The differences between Wausau and Pittsburgh are that: a) being picky about who can march is a Pittsburgh parade tradition; b) the Labor Council dubiously claims that it underwrites the event (the city of Wausau has always paid for theirs); c) The Pittsburgh parade has since morphed into a highly partisan “March for Jobs.”

First, here are excerpts from Bob Bauder’s July 30 Pittsburgh Tribune-Review coverage:

No GOP allowed in Labor Day event

This year’s Labor Day parade will go on without the lone Republican candidate for Pittsburgh City Council.

Joshua Wander, 40, of Squirrel Hill said the Allegheny County Labor Council, AFL-CIO, has refused his request to march in the September parade that will wind through Downtown. Wander will oppose Corey O’Connor, son of the late Mayor Bob O’Connor, in November for the District 5 seat being vacated by Councilman Doug Shields.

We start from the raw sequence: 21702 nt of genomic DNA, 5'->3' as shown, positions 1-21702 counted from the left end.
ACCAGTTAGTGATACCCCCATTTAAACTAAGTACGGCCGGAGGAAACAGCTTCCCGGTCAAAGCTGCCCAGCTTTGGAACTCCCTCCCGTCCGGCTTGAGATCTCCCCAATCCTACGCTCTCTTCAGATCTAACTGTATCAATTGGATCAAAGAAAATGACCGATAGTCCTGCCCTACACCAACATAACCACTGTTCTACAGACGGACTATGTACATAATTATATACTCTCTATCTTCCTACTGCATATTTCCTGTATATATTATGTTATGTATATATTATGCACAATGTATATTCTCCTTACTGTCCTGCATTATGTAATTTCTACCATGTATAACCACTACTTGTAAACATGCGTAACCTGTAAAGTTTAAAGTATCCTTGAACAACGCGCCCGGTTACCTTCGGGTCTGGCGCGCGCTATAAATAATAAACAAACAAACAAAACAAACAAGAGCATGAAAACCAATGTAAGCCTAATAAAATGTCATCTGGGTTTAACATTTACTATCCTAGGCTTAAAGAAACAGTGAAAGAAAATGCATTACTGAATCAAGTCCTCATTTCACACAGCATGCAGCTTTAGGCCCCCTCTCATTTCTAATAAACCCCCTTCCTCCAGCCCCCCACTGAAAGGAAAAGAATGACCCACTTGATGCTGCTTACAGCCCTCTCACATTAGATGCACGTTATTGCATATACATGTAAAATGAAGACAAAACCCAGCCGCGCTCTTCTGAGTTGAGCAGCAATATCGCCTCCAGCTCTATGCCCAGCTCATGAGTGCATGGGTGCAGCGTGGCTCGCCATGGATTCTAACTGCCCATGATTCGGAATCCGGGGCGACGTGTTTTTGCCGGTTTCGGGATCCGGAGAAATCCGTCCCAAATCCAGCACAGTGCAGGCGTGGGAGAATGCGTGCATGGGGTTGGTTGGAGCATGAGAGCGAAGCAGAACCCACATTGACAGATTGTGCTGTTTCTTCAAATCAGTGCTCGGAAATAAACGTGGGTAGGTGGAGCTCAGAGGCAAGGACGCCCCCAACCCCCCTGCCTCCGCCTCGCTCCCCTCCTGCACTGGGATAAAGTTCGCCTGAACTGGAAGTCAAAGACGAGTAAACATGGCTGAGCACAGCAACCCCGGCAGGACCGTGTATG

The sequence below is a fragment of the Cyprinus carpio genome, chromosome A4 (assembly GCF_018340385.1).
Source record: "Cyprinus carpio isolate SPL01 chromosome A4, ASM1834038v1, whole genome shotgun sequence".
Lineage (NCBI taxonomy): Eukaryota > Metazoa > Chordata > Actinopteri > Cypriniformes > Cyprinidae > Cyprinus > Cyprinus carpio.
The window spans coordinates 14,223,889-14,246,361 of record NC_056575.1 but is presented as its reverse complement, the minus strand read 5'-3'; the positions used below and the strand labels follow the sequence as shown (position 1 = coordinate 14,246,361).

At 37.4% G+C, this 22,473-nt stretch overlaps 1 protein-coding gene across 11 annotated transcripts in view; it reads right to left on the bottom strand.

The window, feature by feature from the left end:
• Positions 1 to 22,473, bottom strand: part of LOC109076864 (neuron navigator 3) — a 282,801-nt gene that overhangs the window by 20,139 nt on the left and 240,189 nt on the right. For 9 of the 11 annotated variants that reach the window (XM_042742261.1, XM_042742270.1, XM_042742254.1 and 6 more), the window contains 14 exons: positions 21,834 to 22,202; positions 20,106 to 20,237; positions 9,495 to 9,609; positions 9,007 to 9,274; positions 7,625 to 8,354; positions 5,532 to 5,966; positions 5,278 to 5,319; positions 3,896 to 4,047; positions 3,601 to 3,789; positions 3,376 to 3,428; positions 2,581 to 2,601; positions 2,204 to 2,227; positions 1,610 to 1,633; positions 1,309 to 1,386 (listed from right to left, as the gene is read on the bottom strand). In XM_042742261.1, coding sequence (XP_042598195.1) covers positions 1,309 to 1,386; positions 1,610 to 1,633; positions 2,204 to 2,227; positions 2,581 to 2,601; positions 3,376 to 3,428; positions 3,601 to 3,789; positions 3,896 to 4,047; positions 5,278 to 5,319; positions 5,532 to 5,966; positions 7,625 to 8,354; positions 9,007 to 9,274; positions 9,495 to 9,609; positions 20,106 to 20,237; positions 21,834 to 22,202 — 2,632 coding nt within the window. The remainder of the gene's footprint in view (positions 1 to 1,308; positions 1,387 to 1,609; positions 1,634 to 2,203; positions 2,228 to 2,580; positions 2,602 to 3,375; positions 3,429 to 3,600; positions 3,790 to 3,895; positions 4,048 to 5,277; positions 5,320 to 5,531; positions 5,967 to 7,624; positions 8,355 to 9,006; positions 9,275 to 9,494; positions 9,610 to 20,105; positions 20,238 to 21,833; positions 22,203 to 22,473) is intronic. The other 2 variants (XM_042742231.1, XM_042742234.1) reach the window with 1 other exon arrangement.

“Many candidates do march,” Wander said. “I not only wanted to walk as a candidate, but I also wanted to walk for the Republican Party.”

Labor council President Jack Shea said parade participation is an invitation-only affair.

“Those are our rules,” Shea said. “It’s our parade. We pay for it.”

… “Those who are not in tune with the working class, we do not invite,” Shea said. “(Wander) has to be invited, and he’s not going to be invited by me.”

… Organizers of both the Memorial Day parade and the city’s St. Patrick’s Day parade said they permit politicians of both parties to march as long as they conform with parade rules, which essentially prohibit them from campaigning.

“If you invite politicians, you can’t pick and choose which one,” said Jim McGinley, organizer of the Memorial Day parade. “If you allow one in, you have to allow them all in.”